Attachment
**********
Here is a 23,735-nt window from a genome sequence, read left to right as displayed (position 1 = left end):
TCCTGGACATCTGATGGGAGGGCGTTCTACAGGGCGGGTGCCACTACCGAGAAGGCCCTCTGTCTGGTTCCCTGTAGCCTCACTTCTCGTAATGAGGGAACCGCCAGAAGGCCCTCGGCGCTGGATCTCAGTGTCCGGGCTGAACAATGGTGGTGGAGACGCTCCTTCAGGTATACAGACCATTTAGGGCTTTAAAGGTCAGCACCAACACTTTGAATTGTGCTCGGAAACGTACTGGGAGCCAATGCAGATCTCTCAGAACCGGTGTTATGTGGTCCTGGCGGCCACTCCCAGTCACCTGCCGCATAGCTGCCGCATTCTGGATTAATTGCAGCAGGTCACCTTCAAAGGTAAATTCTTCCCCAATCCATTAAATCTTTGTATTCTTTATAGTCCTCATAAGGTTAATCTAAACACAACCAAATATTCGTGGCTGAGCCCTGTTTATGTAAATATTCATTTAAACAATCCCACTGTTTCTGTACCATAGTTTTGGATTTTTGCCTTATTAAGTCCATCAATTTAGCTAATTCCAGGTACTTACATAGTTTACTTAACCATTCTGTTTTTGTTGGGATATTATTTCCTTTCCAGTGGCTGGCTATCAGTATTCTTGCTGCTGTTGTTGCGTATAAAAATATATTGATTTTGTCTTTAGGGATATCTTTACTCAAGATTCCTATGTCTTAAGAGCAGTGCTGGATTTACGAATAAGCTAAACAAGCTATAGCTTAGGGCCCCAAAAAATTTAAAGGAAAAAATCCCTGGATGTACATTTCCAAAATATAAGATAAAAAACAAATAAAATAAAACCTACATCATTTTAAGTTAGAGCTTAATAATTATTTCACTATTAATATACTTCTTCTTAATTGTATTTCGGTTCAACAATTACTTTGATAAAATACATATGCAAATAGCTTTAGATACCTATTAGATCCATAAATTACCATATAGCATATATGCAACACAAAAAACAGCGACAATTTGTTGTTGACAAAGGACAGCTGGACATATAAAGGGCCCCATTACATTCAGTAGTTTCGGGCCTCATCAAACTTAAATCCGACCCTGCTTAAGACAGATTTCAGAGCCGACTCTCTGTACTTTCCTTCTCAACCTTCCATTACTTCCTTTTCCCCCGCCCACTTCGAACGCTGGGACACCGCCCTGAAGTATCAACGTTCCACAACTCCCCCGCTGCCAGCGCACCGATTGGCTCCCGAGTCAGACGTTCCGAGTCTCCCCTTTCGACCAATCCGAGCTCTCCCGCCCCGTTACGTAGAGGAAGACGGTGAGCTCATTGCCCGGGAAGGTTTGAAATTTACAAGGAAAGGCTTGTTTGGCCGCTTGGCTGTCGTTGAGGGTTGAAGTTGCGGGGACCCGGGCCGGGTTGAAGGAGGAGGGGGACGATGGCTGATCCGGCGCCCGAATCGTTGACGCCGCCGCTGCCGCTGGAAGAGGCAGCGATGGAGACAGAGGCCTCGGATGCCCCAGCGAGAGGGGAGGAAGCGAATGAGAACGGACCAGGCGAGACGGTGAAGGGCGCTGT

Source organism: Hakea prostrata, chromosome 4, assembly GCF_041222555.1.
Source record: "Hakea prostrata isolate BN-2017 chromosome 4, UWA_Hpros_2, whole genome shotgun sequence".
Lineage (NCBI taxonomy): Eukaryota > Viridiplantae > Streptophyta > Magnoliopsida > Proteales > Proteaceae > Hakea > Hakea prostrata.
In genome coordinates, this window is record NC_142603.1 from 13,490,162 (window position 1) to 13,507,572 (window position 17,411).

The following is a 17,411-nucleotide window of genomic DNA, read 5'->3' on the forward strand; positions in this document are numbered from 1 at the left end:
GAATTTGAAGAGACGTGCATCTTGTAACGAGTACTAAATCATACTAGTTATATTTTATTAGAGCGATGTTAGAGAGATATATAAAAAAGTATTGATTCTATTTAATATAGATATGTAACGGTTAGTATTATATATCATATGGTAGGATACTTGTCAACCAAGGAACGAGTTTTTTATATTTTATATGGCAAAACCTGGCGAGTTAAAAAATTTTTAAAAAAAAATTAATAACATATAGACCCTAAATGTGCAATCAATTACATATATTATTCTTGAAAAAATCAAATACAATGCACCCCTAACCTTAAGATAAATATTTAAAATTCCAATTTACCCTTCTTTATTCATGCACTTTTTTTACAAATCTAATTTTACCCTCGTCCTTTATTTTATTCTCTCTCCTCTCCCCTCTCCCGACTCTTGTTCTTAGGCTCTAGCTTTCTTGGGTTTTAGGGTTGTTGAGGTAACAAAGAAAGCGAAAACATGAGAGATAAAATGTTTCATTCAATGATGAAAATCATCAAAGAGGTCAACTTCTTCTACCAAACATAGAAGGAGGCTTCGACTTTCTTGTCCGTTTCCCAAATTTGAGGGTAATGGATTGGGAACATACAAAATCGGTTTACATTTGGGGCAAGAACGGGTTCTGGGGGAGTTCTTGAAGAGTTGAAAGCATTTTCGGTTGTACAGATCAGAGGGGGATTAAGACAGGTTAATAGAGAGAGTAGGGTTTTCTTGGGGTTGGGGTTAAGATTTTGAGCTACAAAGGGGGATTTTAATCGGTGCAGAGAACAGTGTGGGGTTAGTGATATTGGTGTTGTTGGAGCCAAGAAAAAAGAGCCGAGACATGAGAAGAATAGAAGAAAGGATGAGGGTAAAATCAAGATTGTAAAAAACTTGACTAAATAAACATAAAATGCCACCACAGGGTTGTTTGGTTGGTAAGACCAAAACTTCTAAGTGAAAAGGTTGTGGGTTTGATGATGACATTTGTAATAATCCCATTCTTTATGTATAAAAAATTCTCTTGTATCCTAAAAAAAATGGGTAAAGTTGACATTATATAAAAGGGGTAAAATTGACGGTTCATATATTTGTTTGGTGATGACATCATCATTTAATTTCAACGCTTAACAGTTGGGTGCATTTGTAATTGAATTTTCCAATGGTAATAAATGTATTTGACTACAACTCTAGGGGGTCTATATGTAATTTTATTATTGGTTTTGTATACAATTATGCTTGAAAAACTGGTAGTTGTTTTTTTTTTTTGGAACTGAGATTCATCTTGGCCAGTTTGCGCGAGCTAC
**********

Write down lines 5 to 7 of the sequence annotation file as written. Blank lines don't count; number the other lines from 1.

Lineage (NCBI taxonomy): Eukaryota > Viridiplantae > Streptophyta > Magnoliopsida > Proteales > Proteaceae > Hakea > Hakea prostrata.
In genome coordinates, this window is record NC_142603.1 from 13,490,162 (window position 1) to 13,507,572 (window position 17,411).

The following is a 17,411-nucleotide window of genomic DNA, read 5'->3' on the forward strand; positions in this document are numbered from 1 at the left end: